Friday 14th June saw our Whyte and Mackay whisky tasting working in conjunction with the build-up to father’s day on the following Sunday and it went down a treat. On tasting were Isle of Jura 10 year old and the peated Superstition along with Dalmores 12, 15, 18 years old and the King Alexander premium bottling.
The charming Kai hosted the event outside our city shop in the charismatic surroundings of Leadenhall Market where there were no shortage of willing tasters. Curiosity turned immediately to the Dalmores, all blessed with a rich fruity character due mainly to the various cask finishes. The King Alexander being finished with no less than 6 but judging by sales it was the 15 year old that stole the show. This bottling spends its last 3 years in three different Sherry casks and it is thanks to this that the palate broadens and finishes with a lush and smooth length.
Isle of Jura 10 year old is a perennial favourite for many but it was the lightly peated non age specific Superstition that won our hearts here at Amathus. Though opinion divided over the richness and suppleness of the Dalmores versus the quirky assemblage of the Superstition, this whisky finishes in a curious harmony that suddenly gives an impression of good value.
All said and done the votes fell in favour of the Dalmores in general. The tasting wound up ending a very successful day and whisky sales reflected the trend. We hope those of you who managed to drop by and sample discovered something new and interesting.
Thanks to all who came and tried, and if you missed out we have the next tasting with Flor de Cana rum on 17th July, 12pm-2pm! Don’t miss out!
It did not escape my notice that a flicker of fear ran through the eyes of those I mentioned “tequila tasting” to. Oh no, doubtless they have memories, albeit blurry, of scantily clad women with holsters and small glasses insisting you down a shot with lemon and salt, whooping and banging on the table then disappearing as fast as your cash. But this was the tequila tradition of the eighties, and not at all the lifestyle we are introduced to at this tasting. In any case, the lovable Mexican from the House of Cabrito & Centinela Tequilas with us today is called Jesus Morasso, and there’s nothing harsh about him.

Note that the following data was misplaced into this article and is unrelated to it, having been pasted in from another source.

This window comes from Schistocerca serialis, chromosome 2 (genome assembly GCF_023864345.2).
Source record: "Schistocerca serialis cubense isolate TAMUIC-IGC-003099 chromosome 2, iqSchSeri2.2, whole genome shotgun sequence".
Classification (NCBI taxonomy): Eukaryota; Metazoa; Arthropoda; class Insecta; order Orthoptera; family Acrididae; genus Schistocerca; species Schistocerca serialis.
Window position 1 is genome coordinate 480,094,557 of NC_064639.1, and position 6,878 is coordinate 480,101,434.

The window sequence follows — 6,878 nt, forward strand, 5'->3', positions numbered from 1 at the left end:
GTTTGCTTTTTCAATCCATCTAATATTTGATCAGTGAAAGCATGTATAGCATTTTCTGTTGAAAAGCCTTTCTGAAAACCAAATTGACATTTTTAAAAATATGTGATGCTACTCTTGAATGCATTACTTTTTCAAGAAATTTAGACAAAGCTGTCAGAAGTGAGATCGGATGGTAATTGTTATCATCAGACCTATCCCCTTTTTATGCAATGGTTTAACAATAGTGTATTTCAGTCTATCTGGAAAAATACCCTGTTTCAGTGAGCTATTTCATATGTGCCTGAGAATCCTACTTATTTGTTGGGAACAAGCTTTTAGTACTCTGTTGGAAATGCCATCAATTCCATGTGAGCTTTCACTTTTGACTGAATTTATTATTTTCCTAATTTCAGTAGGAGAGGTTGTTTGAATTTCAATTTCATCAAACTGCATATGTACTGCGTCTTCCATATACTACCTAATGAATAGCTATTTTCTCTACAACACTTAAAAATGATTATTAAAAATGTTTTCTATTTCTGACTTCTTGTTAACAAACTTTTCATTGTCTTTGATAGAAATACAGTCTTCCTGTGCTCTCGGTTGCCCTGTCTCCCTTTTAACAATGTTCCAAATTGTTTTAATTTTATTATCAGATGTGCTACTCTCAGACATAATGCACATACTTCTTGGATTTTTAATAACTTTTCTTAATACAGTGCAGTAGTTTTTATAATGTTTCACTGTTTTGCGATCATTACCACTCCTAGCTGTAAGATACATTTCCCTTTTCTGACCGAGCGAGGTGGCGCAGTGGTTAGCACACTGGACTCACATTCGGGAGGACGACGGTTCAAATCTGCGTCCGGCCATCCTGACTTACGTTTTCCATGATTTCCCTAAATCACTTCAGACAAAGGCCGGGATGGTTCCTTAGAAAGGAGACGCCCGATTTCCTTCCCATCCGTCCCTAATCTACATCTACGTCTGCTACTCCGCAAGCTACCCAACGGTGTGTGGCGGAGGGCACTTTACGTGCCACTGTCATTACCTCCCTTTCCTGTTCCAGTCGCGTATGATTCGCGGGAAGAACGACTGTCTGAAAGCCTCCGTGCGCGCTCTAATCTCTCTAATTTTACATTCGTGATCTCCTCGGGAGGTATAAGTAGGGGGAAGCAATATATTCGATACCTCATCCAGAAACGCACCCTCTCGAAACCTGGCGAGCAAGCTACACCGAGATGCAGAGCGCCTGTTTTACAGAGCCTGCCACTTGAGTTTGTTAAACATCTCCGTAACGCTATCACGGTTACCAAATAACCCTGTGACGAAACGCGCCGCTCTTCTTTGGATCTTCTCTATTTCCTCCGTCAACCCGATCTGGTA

On the contrary, we learn how this family-owned business makes memories with its tequilas, living life ‘como va’ or ‘as it goes’ – no hurry or sense of urgency, just a careful watch over the Weber Agave plants, planted in the Jalisco region of Mexico – the tequila highlands. There are five tequila regions in Mexico, rather like the delimited areas indicating permitted wines of France (AOCs) amongst which Jalisco is the main player. With its red soil, rich in iron oxide to produce a good concentration of sugars in the agave plant, tequilas from here tend to be fruitier than the more herbaceous tasting tequilas of Mexico’s lowlands.
Having established the first tequila distillery in 1904, the Centinela Family has grown considerably, with agave plantations covering the equivalent of 3,000 football fields to produce 4,000 piñas – or agave hearts – each day in order to make enough tequila for the Casa to reign as the third largest producer, providing Mexico with its most popular tequila.
Time for the taste test! We start with the Cabrito range – this is Mexico’s No. 1 selling tequila and in case you were wondering cabrito means goat (as depicted on the label) and can also be used to describe a rather cool, do-as-he pleases sort of a person – an independent spirit.
A clear, bright liquid with fruity flavours of the agave plant and a touch of herbal notes too. This is the ideal mixing tequila really – Nick (see picture) made lovely margaritas with this; freshly squeezed lime juice and a touch of agave syrup for sweetness. They really were refreshing and delicious.
Reposado tequilas have spent a little time in wood barrels. Ex-bourbon barrels are used as they may only be used once for bourbon, so there is still plenty of flavour to be extracted from the American oak of the barrel. Consequently there is a more spicy and complex palate than the Blanco, and softer mouth-feel.
On to the elegantly packaged Centinela range. (Centinela: The one who defends or protects.)
Centinela Blanco This blanco tequila had a stronger agave flavour than the Cabrito blanco, along with a real freshness. All the makings of a margarita linger, a hint of mint, salt and lime, although Nick mixed this one with Friché grapefruit soda and served it in a glass with a salt rim. This went down extremely well, possibly as the grapefruit flavour went so well with the agave.
Now we are onto tequilas to spend time with, definitely to be sipped and enjoyed! The Centinela Reposado is my personal favourite, with a bit of a green tea flavour along with cinnamon, toffee, vanilla and a hint of smokiness. Easy to drink, smooth and a lovely, soft mouth-feel.
Ooh, the intensity! This tequila is certainly more complex than the reposado, more closed too, but fuller in body, softer, heaps of vanilla and notes of sweetness – caramel, fudge and toffee. Not sure you would really want to mix this – not to make a margarita anyway, as that would hide some of the delicate flavours derived from more than a year on oak. A proper tequila lover’s tequila.